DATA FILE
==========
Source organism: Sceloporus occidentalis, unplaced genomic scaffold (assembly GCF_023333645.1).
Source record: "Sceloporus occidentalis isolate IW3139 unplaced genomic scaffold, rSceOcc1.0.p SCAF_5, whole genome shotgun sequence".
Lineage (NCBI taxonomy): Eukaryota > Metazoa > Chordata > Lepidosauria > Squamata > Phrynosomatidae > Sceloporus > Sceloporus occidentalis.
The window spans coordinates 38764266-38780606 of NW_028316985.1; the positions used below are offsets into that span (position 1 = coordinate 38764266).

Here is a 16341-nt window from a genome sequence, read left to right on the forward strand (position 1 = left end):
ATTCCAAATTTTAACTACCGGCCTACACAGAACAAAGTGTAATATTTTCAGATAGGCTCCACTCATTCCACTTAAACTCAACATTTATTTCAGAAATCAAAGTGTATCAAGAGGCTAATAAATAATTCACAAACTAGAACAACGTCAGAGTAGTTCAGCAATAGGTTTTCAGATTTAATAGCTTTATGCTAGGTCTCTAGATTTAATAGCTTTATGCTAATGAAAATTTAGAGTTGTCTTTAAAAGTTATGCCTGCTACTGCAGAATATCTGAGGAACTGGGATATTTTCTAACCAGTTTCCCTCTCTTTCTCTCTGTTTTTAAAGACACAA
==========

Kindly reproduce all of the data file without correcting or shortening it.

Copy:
Source organism: Sceloporus occidentalis, unplaced genomic scaffold (assembly GCF_023333645.1).
Source record: "Sceloporus occidentalis isolate IW3139 unplaced genomic scaffold, rSceOcc1.0.p SCAF_5, whole genome shotgun sequence".
Lineage (NCBI taxonomy): Eukaryota > Metazoa > Chordata > Lepidosauria > Squamata > Phrynosomatidae > Sceloporus > Sceloporus occidentalis.
The window spans coordinates 38764266-38780606 of NW_028316985.1; the positions used below are offsets into that span (position 1 = coordinate 38764266).

Here is a 16341-nt window from a genome sequence, read left to right on the forward strand (position 1 = left end):
ATTCCAAATTTTAACTACCGGCCTACACAGAACAAAGTGTAATATTTTCAGATAGGCTCCACTCATTCCACTTAAACTCAACATTTATTTCAGAAATCAAAGTGTATCAAGAGGCTAATAAATAATTCACAAACTAGAACAACGTCAGAGTAGTTCAGCAATAGGTTTTCAGATTTAATAGCTTTATGCTAGGTCTCTAGATTTAATAGCTTTATGCTAATGAAAATTTAGAGTTGTCTTTAAAAGTTATGCCTGCTACTGCAGAATATCTGAGGAACTGGGATATTTTCTAACCAGTTTCCCTCTCTTTCTCTCTGTTTTTAAAGACACAA